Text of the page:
The Eccles RFC WW2 story, told in monthly episodes by Shiela Thomas and Chris Gaffey.
The concluding chapter is published today, the 75th Anniversay of VE DAY, in tribute to all those who survived the horrors and hardship of war and, having fought for freedom, returned to Eccles to rebuild our club.
PART 1 / THE NEW SEASON
Each August sees us looking forward to the forthcoming season at Eccles RFC with great anticipation. However, for those preparing for the new season on this day 80 years ago, the uncertain outcome of a far greater, ominous challenge loomed ahead.
In the summer of 1939, with a newly constructed clubhouse, prospects of raising a 5th team and a formidable First XV defeated only 3 times in the 1938-39 season, Eccles was in a strong position and primed to move forward, only for those plans and hopes to be brought to halt by unfolding events in Europe.
During that summer, Hitler, hell bent on aggressive expansionism, had occupied Czechoslovakia and rejected diplomatic attempts to avoid conflict. Following the Nazi-Soviet pact, Britain committed itself to the defence of Poland on the 25th August.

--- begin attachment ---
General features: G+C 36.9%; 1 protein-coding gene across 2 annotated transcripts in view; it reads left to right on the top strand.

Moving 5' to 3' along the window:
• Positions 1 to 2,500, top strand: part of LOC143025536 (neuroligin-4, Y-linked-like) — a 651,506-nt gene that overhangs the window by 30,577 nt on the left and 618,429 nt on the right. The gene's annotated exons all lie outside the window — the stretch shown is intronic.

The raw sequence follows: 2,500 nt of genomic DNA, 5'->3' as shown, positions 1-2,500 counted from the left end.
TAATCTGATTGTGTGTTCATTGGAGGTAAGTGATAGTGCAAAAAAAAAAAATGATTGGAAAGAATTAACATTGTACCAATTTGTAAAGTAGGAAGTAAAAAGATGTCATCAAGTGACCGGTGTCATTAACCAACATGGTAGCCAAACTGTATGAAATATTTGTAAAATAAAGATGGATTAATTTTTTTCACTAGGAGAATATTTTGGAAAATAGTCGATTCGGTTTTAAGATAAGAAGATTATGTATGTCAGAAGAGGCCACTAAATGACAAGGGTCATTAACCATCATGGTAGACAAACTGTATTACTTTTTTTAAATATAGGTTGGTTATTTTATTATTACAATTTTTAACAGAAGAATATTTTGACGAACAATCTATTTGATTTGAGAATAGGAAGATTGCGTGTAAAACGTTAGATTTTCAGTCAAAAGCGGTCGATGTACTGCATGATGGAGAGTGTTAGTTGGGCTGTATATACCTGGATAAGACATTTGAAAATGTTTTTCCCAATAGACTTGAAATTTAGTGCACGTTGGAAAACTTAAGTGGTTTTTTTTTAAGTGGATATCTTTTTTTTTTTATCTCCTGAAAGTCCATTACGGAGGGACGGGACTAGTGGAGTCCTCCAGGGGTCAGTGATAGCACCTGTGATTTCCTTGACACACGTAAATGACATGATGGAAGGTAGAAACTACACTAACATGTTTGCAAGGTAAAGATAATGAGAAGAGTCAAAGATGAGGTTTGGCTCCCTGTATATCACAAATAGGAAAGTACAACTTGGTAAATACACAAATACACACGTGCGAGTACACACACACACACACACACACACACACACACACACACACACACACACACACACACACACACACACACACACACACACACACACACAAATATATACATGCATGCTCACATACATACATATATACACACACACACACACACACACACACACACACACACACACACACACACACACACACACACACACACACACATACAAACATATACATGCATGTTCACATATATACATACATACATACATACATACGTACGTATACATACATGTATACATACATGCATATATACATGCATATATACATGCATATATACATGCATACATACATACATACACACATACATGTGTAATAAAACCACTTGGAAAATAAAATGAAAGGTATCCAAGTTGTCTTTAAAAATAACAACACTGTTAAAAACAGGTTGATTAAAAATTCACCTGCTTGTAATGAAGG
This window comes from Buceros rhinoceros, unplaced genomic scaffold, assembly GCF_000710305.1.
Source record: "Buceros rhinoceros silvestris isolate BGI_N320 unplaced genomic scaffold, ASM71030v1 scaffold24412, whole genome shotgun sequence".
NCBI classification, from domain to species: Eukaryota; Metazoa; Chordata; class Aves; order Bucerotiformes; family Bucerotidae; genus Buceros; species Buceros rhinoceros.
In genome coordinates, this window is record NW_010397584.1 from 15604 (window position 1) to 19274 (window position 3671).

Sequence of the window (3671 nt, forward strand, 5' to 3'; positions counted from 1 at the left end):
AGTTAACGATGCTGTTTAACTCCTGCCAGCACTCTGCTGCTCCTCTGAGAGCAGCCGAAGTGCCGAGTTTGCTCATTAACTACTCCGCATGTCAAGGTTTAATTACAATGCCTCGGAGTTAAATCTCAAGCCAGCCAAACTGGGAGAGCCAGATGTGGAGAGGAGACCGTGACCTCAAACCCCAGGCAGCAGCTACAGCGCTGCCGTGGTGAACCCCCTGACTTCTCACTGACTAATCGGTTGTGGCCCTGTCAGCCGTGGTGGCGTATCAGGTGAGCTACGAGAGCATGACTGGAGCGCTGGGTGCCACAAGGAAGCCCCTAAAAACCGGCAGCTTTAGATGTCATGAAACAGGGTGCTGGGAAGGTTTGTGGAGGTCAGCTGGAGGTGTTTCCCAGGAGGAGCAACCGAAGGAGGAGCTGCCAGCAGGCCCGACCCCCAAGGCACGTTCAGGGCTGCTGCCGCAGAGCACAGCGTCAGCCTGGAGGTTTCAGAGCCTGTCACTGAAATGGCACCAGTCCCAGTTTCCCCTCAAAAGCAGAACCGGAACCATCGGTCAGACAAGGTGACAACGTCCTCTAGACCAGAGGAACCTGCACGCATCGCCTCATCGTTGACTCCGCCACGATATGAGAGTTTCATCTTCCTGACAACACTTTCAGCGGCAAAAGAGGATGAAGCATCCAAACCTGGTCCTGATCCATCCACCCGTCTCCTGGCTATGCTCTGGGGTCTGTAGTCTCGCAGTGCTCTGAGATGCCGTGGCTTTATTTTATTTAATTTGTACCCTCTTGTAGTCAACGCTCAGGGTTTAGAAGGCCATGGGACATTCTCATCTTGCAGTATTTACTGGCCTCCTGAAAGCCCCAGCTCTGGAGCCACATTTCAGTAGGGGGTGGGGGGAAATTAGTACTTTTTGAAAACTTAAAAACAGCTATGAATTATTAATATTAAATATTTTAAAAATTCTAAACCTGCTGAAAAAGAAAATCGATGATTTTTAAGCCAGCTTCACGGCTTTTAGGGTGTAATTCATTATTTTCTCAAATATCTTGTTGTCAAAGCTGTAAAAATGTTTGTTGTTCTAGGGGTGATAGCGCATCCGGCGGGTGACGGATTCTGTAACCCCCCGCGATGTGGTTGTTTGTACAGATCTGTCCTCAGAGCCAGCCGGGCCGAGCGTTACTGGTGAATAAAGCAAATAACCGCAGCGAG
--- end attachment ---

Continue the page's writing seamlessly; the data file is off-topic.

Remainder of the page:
When the club committee met on Monday 28thAugust 1939 they must have feared the worst when they arranged to meet the following Monday 4th September. One week later life would be set on an irrevocably different path.
Negotiations were ended at midnight Thursday 31st August with Hitler ordering the invasion of Poland to commence at 4am the following morning. On Sunday 3rd September, in a 11.15am BBC broadcast from 10 Downing Street, British Prime Minister Neville Chamberlain told the nation that Britain was at war with Germany.
With dark days ahead, Eccles RFC Club secretary Bob Challoner added a new item to the agenda: “The National Emergency and position of our club”. To emphasise the point he wrote “WAR!” in capital letters in the margin of the club’s minute book.